12. Bill and Lucy make very good points.

    I would take Carl Kopps at his word. Look at his other places in Milwaukee, the custard stands and Elsa’s. Very classy in the best possible meaning of term. Elsa’s started out when everyone thought downtown was dead, and decades later retains its vitality like no other establishment in Milwaukee, in part because of Kopps attention to architectural detail and quality.

    Preservationist’s in Milwaukee should find a way to allow people like Karl Kopps to make buildings today that will become historic in the future.

  13. Dave Reid says:

    “I would take Carl Kopps at his word. ” Really? wow

  14. Observor says:

    I was in that building maybe 30 years ago. It was then an antique shop. I think it was owned by Dusty who also rehabbed the building and bar that is now Shaker’s Cigar Bar. There was no water damage then, but much can change in 30 years. The exterior was beautiful and it is a shame it was leveled.

  15. Chris Kuester says:

    I have been past the Burnham building many times throughout the past Summer- while you couldn’t see much going on from the street vantage point, from the river you could see engineers and construction workers crawling all over the building most of the summer. Having a construction background, I can attest at least $750K was spent judging from the amount and time workers were on site.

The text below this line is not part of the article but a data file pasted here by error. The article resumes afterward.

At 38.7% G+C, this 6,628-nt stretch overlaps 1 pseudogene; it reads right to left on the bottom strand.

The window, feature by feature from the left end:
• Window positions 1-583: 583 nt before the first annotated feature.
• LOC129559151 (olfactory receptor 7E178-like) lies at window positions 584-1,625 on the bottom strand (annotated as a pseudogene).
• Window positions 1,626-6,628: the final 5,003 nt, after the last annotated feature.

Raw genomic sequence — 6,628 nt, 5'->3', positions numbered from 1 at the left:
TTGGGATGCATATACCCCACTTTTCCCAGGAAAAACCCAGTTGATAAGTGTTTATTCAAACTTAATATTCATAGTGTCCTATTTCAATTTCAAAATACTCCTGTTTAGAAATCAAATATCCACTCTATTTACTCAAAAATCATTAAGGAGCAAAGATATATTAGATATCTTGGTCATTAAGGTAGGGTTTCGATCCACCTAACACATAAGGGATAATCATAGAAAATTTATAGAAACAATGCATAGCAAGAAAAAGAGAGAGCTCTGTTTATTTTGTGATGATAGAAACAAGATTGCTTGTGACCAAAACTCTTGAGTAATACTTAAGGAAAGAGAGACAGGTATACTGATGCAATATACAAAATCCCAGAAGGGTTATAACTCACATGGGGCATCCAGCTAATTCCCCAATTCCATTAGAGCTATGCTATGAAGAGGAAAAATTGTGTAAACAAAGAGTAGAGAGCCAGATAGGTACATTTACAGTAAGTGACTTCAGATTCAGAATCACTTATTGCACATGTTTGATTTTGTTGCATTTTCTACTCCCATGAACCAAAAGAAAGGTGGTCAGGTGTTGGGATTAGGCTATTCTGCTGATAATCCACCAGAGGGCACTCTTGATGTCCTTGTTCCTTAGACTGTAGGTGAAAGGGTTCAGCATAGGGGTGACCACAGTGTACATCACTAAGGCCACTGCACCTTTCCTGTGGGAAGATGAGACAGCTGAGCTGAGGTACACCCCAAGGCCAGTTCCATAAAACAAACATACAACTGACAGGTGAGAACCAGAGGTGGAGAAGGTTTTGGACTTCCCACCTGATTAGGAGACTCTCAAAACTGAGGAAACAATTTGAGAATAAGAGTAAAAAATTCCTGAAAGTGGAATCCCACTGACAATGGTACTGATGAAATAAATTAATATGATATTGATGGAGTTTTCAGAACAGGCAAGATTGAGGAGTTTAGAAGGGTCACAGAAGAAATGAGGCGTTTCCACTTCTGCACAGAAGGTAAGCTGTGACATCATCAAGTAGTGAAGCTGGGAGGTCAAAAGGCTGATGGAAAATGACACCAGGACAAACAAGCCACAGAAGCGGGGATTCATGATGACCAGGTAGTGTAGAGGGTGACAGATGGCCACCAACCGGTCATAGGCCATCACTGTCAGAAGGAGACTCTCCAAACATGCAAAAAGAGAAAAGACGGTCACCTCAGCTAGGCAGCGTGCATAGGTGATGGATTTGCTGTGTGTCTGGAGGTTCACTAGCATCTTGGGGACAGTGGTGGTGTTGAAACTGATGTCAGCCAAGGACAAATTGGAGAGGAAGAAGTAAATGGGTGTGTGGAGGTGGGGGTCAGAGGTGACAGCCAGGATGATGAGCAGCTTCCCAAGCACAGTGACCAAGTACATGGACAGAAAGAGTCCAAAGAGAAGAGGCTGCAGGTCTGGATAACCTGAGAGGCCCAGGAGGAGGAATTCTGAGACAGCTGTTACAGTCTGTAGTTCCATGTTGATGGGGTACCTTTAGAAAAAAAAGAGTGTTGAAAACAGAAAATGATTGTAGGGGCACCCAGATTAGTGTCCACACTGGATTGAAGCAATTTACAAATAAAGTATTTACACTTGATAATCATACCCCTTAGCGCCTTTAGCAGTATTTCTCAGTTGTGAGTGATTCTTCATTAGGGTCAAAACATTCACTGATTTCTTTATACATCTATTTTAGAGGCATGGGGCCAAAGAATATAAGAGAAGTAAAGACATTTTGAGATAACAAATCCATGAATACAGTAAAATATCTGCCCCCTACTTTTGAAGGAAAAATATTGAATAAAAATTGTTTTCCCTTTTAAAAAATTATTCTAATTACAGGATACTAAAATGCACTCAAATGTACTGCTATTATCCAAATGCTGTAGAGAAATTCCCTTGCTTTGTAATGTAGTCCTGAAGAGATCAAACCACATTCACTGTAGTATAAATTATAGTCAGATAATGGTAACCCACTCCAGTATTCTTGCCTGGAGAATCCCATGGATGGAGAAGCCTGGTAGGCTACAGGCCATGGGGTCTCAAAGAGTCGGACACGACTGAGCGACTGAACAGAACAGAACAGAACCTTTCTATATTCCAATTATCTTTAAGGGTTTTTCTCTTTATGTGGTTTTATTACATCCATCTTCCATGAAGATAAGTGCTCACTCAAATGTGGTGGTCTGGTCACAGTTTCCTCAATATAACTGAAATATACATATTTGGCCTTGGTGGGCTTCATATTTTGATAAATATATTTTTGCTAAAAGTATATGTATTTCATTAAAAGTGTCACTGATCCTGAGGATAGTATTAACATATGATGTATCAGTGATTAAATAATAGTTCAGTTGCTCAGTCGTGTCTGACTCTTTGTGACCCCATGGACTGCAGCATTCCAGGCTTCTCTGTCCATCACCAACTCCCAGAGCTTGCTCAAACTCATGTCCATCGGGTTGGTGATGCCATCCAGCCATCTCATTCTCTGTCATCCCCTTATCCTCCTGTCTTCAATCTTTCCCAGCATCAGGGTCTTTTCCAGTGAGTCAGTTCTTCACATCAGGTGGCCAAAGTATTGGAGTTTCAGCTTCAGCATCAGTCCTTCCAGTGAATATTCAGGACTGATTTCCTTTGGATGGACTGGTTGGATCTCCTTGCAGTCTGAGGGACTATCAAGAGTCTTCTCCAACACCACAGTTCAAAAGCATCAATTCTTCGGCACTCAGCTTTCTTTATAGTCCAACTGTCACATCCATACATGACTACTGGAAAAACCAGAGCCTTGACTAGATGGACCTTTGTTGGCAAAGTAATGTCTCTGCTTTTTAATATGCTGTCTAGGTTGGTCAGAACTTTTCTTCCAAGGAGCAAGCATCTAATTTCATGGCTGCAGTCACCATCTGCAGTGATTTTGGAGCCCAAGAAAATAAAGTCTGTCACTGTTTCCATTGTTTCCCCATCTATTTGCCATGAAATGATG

It is sad to lose a historic building, but I believe Karl Kopp did his level best to revitalize and restore the building to usable standards. I don’t believe Mr. Kopp would have burnt $750K as a ruse to demolish the building, no savvy businessman would…
    I am looking forward now to what may be created on this prominent Milwaukee site.

  16. Ben Tyjeski says:

    Attention developers: preserve at least a portion of a building! We have done this before in Milwaukee, although this is rare. Off 3rd and Wells on the northwest corner of the Century Building remains a wall from the Grasller & Gezelschap lighting and plumbing fixtures store. Most noteworthy is the atlas sculpture. Some people may say it means little to most people, but I disagree. The charm and wonder of living in a city (with “old buildings”) is that one can live and work in the foundation of our culture and history.